Masculinity & Addiction


Masculinity: a Risk for Addiction

It may come as a surprising title: masculinity itself as a risk factor for substance abuse—but yes—it is absolutely true. Let me explain a few key concepts to help elucidate this. Men are socialized differently from women; we know this on the simple basis of men preferring different colors than women (blue vs pink). This concept is deepened by research on career trajectory, where we see men preferring STEM careers while women tend to prefer artistic/social careers (yes, this has a lot to do with prototypical gender socialization). But let’s go back to the main question—just how does masculinity, as a construct, become a risk factor for substance abuse? Well, it has a lot to do with avoidance of the expression of raw emotion.  
 
Let’s take one common thread of emotions: pain/sadness/loneliness/depression/shame. How do men communicate they are feeling this way? Rarely as the raw emotion itself. We see that men tend to gravitate toward more socially accepted emotions (for men) such as anger, frustration, humor, or any other emotion men are ‘allowed’ to express. This socialization process has roots in childhood and adolescence, where boys are taught to behave in certain ways. Research done by Pollack (1998) contends that boys and men alike are taught to feel particularly ashamed of the expression of emotions such as guilt, fear, weakness, and despair. In this sense, shame is a function of the “...toughening-up process by which it’s assumed boys need to be raised” (Pollack, 1998, p. 11). By encouraging the ‘toughening-up’ of boys, we are teaching them that emotions such as those listed above are completely inappropriate and therefore should not be communicated or expressed. If a boy were to express overt despair, depression, or fear, then the consequence of this, as Pollack (1998) identifies, is internalized shame. Shame also functions as a control for boys (and men). It controls men’s emotional expressiveness while reinforcing emotional suppression; it controls men from getting too close or connected to traditional feminine roles while reinforcing independence and discipline, and it controls men from being the “mama’s boy” and reinforces being the “real man”--all of which is what Pollack (1998) refers to as the shame-hardening process of society. It is within this shame hardening process that we see the appearance of substance abuse. Men, with nowhere to turn but those socially accepted yet inauthentic emotions, may resort to drinking behavior or user behavior in an effort to reinforce accepted emotions or to remove negative experiences with those emotions. This is strongly tied to over conformity to prototypical gender norms, which I’ll discuss later. With this in mind, it is no surprise that men attempt to mask their love and deeply embedded emotions with strength, autonomy, and pride; all of which can be precursors to addiction (men may drink alcohol to feel ‘strong’ or ‘manly’ while also reaping the benefit of negative reinforcement).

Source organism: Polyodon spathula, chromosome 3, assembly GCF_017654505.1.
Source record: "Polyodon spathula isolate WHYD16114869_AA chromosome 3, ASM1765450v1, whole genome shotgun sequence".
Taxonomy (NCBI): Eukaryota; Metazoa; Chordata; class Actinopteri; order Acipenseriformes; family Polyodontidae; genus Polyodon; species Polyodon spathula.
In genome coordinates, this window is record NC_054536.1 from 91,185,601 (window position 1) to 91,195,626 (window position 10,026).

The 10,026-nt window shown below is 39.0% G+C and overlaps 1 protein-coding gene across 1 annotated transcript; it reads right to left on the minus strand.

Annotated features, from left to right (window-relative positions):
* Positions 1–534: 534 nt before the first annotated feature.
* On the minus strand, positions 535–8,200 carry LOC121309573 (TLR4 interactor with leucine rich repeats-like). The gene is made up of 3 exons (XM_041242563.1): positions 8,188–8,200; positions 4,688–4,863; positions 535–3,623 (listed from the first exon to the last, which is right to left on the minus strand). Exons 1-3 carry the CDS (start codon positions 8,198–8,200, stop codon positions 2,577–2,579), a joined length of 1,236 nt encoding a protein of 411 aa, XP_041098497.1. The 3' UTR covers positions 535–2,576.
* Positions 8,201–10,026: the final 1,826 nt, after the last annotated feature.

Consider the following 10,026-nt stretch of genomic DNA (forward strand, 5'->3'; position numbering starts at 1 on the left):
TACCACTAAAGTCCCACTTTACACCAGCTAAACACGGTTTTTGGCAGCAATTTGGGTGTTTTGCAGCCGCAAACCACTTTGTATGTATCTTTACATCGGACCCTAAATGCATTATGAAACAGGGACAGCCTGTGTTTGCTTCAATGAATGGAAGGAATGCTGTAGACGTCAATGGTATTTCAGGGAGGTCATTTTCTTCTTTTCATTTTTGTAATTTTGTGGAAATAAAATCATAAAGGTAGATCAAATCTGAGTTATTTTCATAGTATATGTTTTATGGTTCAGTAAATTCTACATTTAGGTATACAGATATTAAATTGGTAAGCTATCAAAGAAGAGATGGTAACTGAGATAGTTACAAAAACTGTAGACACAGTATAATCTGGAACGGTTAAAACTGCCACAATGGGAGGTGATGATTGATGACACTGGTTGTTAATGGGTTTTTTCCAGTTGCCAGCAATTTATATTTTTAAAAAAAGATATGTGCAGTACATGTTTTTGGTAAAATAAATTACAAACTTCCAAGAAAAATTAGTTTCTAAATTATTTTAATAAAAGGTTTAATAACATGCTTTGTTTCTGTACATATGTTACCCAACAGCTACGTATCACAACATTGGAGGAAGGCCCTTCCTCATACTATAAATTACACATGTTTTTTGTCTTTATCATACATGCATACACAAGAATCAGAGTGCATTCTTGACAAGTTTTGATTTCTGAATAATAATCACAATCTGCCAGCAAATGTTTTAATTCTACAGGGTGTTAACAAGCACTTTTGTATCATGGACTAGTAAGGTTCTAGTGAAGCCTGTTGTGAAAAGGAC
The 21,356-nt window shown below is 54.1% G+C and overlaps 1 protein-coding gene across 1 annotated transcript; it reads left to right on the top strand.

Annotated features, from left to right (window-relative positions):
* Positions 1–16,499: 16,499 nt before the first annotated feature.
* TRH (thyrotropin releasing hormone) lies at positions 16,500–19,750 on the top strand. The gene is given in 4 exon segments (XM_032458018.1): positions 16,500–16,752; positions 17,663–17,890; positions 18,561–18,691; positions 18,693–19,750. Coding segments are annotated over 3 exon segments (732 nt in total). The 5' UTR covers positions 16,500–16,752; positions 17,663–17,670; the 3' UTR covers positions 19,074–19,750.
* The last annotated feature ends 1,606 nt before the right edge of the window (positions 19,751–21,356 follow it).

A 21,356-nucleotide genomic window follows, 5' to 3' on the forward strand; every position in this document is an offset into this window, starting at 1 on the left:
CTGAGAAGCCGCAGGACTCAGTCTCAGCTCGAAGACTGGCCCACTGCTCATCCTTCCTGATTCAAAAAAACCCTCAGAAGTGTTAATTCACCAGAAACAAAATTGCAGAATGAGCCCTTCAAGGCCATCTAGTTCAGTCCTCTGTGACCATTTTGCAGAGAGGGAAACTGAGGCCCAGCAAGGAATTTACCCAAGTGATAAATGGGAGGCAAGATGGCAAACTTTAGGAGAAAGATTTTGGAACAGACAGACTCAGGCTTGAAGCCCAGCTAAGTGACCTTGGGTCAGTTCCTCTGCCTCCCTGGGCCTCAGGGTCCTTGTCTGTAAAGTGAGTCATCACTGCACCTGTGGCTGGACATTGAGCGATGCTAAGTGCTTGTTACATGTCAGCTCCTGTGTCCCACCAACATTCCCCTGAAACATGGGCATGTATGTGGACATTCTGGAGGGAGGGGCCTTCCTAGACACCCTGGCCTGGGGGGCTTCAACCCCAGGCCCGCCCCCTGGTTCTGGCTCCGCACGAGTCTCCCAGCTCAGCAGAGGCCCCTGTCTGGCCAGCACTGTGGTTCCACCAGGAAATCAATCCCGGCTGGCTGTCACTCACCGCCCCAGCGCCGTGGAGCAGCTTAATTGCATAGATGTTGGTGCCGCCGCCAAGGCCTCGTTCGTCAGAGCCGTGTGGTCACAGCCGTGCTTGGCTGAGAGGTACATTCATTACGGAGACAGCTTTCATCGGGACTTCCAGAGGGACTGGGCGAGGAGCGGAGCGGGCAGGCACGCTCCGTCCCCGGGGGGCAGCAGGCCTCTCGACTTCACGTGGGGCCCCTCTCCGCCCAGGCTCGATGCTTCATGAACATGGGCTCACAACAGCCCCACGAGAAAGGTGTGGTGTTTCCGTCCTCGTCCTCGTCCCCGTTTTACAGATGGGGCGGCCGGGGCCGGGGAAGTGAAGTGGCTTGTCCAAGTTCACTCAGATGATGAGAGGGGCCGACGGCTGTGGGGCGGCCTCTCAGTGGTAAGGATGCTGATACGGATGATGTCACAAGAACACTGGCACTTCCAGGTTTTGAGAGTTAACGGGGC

The shame-phobia that overtakes men as they become socialized bears some consideration to the contingencies that are offered to overcome the negative emotions. If a man were to feel shame, one response is to overconform to traditional masculine norms. This over conformity resembles the extinction bursting present in operant conditioning, where before the behavior is eliminated (before the shame overcomes the person), a dramatic increase or burst comes to life to prevent loss of the behavior (over conformity). Men fear the shame, and with that, they fear the loss of their masculinity (manhood has been identified as precarious), and so when shame occurs, it is no surprise a man will overconform to a traditional masculine norm to prevent the shame from overwhelming their manhood (Vondello & Bosson, 2013). Pollack (1998) would likely agree that without the over conformity, men are confronted with the prospect of ‘losing their face’--the over conformity is the response to doing whatever it takes to maintain manhood, maintain face, and avoid shame. Drinking, using, and engaging in risky behaviors is a symptom of this over conformity.